Carnival of Wit is a collection of pithy saying and funny quotes, compiled by Leo Rosten. I grabbed it off the shelf at a Barnes & Noble in Boise on a very rare occasion: I had walked around the store three times and had not seen anything that demanded that I buy it.
But you really can’t go wrong with wit. Or quotes.
The best thing about Rosten’s book is its sheer variety. The “wisecracks, ad-libs, malaprops, puns, one-liners, quips, and epigrams” and more from the title span many, many people and many, many centuries.
You get everything from the stuff epigrams that I associate with Lord Henry from The Picture of Dorian Grey to the brilliant nonsense of Groucho Marx to the word mangling of Yogi Berra to the grouchy sneering of H.L. Mencken and Bertrand Russell.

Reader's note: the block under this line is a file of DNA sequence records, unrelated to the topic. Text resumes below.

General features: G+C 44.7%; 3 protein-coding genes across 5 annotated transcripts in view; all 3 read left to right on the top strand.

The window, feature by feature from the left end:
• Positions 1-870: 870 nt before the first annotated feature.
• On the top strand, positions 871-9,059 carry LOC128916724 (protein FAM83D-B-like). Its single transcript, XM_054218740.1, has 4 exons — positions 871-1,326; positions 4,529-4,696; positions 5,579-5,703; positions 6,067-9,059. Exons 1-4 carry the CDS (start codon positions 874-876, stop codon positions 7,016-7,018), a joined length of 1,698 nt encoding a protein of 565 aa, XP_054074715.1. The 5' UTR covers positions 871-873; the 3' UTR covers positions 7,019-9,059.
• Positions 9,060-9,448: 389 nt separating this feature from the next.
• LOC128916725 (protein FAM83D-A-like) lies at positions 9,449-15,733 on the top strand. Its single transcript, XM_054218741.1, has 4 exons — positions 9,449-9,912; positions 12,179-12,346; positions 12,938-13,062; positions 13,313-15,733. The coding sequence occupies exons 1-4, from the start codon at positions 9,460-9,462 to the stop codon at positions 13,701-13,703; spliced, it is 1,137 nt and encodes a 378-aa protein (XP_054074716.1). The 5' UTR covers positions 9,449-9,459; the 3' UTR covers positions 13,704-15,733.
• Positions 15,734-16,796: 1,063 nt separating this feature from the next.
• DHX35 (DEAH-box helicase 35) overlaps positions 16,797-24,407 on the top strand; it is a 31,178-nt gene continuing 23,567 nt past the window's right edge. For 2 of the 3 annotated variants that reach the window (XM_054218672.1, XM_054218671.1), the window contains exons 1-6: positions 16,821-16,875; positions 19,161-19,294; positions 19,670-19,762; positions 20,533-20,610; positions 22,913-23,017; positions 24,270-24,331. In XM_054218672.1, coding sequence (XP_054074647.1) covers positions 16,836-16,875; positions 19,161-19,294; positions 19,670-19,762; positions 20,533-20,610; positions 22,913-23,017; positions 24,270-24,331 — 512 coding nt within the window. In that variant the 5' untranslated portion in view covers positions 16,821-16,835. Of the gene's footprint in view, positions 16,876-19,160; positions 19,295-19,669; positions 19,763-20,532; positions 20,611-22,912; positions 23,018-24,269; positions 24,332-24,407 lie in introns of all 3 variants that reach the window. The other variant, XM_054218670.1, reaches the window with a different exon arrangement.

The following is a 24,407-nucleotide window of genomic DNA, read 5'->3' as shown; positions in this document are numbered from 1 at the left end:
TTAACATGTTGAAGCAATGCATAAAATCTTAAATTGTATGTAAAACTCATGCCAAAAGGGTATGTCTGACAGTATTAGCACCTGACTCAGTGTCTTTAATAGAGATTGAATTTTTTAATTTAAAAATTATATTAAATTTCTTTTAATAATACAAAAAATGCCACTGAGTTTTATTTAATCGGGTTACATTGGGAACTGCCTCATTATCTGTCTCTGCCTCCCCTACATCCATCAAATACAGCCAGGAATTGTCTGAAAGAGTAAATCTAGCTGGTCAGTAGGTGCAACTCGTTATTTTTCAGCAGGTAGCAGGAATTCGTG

The second-best thing is that these sorts of books can be dipped into at any time. This is a book that I have read both in five-second bursts and two-hour stretches.
Lots of fun. Wit and cleverness are traits I admire, largely because I don’t think they can be taught. Some people have it, some don’t.
The people quoted in this book had it–at least for one or two witty sentences.